LOS ANGELES, CA- When you’re the opening act on tour, it’s imperative that you make the best use of what is usually a very limited amount of time in front of an audience that, typically, isn’t there to see you.
“I was feeling that.”
“What’s was his name again?”
Hearing mid and post-set reactions such as those, it was safe to assume that New Jersey raised, Nashville-based Patrick Droney had done exactly that, and that he’d done it damned well.
Taking the stage ahead of ZZ Ward as she kicked off her Stardust Tour, a tall and lithe Droney gained an easy command of the well-packed Troubadour room by lifting off his 30 minutes with little more than a soulful voice-over-guitar intro of his signature hit, “Stand and Deliver” from his self-titled 2019 EP. By the time the two musicians accompanying him joined in, the room had hushed a bit in that way that signals that ears have tuned in and been turned on. And then the man on stage turned it up.
Droney is an emerging singer-songwriter of a certain sort: that sort being a young guitar gun who has played with B.B. King and Elvis Costello and can craft devastating and richly emotional lyrics to wrap the full-bodied soul of his voice around. As musical styles go, Droney’s is that sweet spot where blues, classic soul, pop, and universal messages mesh in the best way.
While his set may have been short and sweet, it was flush with examples of why Droney is a keen artist to keep an eye on. His deft and clear songwriting hand did more than just craft the bittersweet breakup of “Brooklyn”: he actually made the song sound as lived in as the city and the love he left behind and you could tell that the Troubadour audience was feeling those feelings.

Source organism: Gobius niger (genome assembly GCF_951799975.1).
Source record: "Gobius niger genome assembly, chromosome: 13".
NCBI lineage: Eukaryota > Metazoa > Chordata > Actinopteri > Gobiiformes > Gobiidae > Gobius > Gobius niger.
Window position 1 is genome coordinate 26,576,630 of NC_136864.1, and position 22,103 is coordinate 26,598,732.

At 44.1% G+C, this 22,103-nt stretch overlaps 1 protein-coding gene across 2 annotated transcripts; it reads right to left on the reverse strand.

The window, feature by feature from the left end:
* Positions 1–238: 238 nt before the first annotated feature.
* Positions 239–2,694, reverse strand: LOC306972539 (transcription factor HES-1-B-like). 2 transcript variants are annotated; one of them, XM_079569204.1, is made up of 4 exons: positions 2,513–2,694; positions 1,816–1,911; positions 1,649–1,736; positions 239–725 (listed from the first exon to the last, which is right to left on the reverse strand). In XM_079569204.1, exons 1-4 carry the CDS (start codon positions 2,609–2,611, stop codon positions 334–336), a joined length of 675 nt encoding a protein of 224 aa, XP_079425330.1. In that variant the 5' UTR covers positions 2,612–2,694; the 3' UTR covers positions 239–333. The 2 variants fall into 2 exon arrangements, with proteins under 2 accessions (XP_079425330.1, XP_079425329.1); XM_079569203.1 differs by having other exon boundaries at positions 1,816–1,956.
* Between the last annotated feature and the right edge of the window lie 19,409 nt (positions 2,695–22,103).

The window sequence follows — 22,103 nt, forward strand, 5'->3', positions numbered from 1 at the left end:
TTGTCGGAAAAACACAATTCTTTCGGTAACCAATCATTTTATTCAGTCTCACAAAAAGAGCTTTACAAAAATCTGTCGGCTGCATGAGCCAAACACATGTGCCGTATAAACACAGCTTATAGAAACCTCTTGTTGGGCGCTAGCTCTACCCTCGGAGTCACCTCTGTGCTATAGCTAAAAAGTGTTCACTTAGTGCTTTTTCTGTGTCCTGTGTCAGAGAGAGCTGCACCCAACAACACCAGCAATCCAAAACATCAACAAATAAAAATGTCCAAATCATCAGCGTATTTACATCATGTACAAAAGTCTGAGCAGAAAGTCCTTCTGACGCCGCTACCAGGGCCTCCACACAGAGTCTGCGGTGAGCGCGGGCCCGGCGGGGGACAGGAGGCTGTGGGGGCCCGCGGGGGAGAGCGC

Due to Droney’s crooning and delicious guitar solos, the temperature in the room inched up a few degrees during the oh-so sinfully sultry “Ruined” where the crowd reactions ranged from open-faced awe to slow dancing with imaginary partners. Droney practically danced through his freshly-released single, “The Wire,” and brought his set to a close with the optimistic beauty of “High Hope.”
Even one of the security staff at the Troubadour found himself pulled in by Droney’s charm admitting that – for a while – he’d forgotten to pay attention to what the club’s patrons were doing and reminded him that he’s not yet “jaded” about music.
Now there’s a brilliant example of an artist making the most of the time that they’re given.
Setlist: Stand and Deliver / Yours In the Morning / Brooklyn / Ruined / Where You Are / The Wire / High Hope